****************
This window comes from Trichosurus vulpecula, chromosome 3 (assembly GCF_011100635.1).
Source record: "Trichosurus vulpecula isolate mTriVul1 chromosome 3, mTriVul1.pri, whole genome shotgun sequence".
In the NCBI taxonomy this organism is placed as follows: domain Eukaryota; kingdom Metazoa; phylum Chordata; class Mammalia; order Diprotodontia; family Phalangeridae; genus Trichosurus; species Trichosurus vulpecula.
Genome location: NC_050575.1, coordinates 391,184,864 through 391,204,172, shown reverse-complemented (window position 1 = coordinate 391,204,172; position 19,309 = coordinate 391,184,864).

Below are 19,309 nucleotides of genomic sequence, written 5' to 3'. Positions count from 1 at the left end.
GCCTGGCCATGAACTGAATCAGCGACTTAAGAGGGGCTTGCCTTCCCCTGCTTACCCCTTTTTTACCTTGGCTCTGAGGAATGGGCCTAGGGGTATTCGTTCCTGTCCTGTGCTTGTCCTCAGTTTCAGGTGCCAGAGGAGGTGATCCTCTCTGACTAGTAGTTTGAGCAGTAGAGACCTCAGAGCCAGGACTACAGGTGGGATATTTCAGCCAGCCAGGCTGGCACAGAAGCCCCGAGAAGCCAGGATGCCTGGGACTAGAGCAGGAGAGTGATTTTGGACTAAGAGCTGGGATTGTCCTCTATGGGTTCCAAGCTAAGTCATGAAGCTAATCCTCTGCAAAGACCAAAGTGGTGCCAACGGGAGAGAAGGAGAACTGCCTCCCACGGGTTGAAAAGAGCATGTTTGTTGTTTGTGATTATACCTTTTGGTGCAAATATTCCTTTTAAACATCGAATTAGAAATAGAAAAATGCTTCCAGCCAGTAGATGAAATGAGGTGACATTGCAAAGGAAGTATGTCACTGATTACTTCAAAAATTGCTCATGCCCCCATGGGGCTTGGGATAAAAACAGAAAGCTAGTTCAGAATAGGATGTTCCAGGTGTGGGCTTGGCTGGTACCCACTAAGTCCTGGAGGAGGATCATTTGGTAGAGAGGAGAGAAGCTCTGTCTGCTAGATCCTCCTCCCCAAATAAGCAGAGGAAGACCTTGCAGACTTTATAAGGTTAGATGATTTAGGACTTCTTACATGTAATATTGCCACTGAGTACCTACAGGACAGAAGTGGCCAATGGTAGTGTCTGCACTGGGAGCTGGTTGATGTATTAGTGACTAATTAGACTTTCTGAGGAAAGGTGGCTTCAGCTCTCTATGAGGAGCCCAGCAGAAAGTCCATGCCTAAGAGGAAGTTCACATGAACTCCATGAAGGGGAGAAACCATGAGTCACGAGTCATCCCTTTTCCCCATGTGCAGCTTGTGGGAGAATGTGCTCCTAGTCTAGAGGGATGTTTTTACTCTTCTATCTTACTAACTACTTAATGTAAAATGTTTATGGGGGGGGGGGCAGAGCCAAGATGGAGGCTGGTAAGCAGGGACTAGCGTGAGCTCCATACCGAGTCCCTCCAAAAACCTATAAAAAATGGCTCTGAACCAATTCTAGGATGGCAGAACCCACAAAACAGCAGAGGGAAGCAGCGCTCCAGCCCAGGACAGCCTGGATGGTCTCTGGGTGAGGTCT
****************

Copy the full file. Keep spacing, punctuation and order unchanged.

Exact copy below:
This window comes from Trichosurus vulpecula, chromosome 3 (assembly GCF_011100635.1).
Source record: "Trichosurus vulpecula isolate mTriVul1 chromosome 3, mTriVul1.pri, whole genome shotgun sequence".
In the NCBI taxonomy this organism is placed as follows: domain Eukaryota; kingdom Metazoa; phylum Chordata; class Mammalia; order Diprotodontia; family Phalangeridae; genus Trichosurus; species Trichosurus vulpecula.
Genome location: NC_050575.1, coordinates 391,184,864 through 391,204,172, shown reverse-complemented (window position 1 = coordinate 391,204,172; position 19,309 = coordinate 391,184,864).

Below are 19,309 nucleotides of genomic sequence, written 5' to 3'. Positions count from 1 at the left end.
GCCTGGCCATGAACTGAATCAGCGACTTAAGAGGGGCTTGCCTTCCCCTGCTTACCCCTTTTTTACCTTGGCTCTGAGGAATGGGCCTAGGGGTATTCGTTCCTGTCCTGTGCTTGTCCTCAGTTTCAGGTGCCAGAGGAGGTGATCCTCTCTGACTAGTAGTTTGAGCAGTAGAGACCTCAGAGCCAGGACTACAGGTGGGATATTTCAGCCAGCCAGGCTGGCACAGAAGCCCCGAGAAGCCAGGATGCCTGGGACTAGAGCAGGAGAGTGATTTTGGACTAAGAGCTGGGATTGTCCTCTATGGGTTCCAAGCTAAGTCATGAAGCTAATCCTCTGCAAAGACCAAAGTGGTGCCAACGGGAGAGAAGGAGAACTGCCTCCCACGGGTTGAAAAGAGCATGTTTGTTGTTTGTGATTATACCTTTTGGTGCAAATATTCCTTTTAAACATCGAATTAGAAATAGAAAAATGCTTCCAGCCAGTAGATGAAATGAGGTGACATTGCAAAGGAAGTATGTCACTGATTACTTCAAAAATTGCTCATGCCCCCATGGGGCTTGGGATAAAAACAGAAAGCTAGTTCAGAATAGGATGTTCCAGGTGTGGGCTTGGCTGGTACCCACTAAGTCCTGGAGGAGGATCATTTGGTAGAGAGGAGAGAAGCTCTGTCTGCTAGATCCTCCTCCCCAAATAAGCAGAGGAAGACCTTGCAGACTTTATAAGGTTAGATGATTTAGGACTTCTTACATGTAATATTGCCACTGAGTACCTACAGGACAGAAGTGGCCAATGGTAGTGTCTGCACTGGGAGCTGGTTGATGTATTAGTGACTAATTAGACTTTCTGAGGAAAGGTGGCTTCAGCTCTCTATGAGGAGCCCAGCAGAAAGTCCATGCCTAAGAGGAAGTTCACATGAACTCCATGAAGGGGAGAAACCATGAGTCACGAGTCATCCCTTTTCCCCATGTGCAGCTTGTGGGAGAATGTGCTCCTAGTCTAGAGGGATGTTTTTACTCTTCTATCTTACTAACTACTTAATGTAAAATGTTTATGGGGGGGGGGGCAGAGCCAAGATGGAGGCTGGTAAGCAGGGACTAGCGTGAGCTCCATACCGAGTCCCTCCAAAAACCTATAAAAAATGGCTCTGAACCAATTCTAGGATGGCAGAACCCACAAAACAGCAGAGGGAAGCAGCGCTCCAGCCCAGGACAGCCTGGATGGTCTCTGGGTGAGGTCT